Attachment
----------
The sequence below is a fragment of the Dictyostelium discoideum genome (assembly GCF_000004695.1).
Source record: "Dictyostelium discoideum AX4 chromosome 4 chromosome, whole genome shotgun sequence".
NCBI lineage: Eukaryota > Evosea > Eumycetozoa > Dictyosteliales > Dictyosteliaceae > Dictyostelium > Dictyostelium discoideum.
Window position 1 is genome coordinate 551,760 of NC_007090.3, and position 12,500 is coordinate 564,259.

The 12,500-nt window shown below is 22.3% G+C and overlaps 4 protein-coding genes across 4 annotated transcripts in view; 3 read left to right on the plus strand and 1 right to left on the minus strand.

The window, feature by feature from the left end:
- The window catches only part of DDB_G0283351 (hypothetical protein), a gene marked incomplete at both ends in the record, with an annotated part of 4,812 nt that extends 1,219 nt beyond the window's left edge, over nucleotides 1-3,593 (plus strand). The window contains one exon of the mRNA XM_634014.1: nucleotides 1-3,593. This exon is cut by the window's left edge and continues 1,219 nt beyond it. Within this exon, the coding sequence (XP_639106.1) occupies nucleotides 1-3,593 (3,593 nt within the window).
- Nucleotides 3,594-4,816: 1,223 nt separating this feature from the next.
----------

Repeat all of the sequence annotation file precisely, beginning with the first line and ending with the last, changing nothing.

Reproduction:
The sequence below is a fragment of the Dictyostelium discoideum genome (assembly GCF_000004695.1).
Source record: "Dictyostelium discoideum AX4 chromosome 4 chromosome, whole genome shotgun sequence".
NCBI lineage: Eukaryota > Evosea > Eumycetozoa > Dictyosteliales > Dictyosteliaceae > Dictyostelium > Dictyostelium discoideum.
Window position 1 is genome coordinate 551,760 of NC_007090.3, and position 12,500 is coordinate 564,259.

The 12,500-nt window shown below is 22.3% G+C and overlaps 4 protein-coding genes across 4 annotated transcripts in view; 3 read left to right on the plus strand and 1 right to left on the minus strand.

The window, feature by feature from the left end:
- The window catches only part of DDB_G0283351 (hypothetical protein), a gene marked incomplete at both ends in the record, with an annotated part of 4,812 nt that extends 1,219 nt beyond the window's left edge, over nucleotides 1-3,593 (plus strand). The window contains one exon of the mRNA XM_634014.1: nucleotides 1-3,593. This exon is cut by the window's left edge and continues 1,219 nt beyond it. Within this exon, the coding sequence (XP_639106.1) occupies nucleotides 1-3,593 (3,593 nt within the window).
- Nucleotides 3,594-4,816: 1,223 nt separating this feature from the next.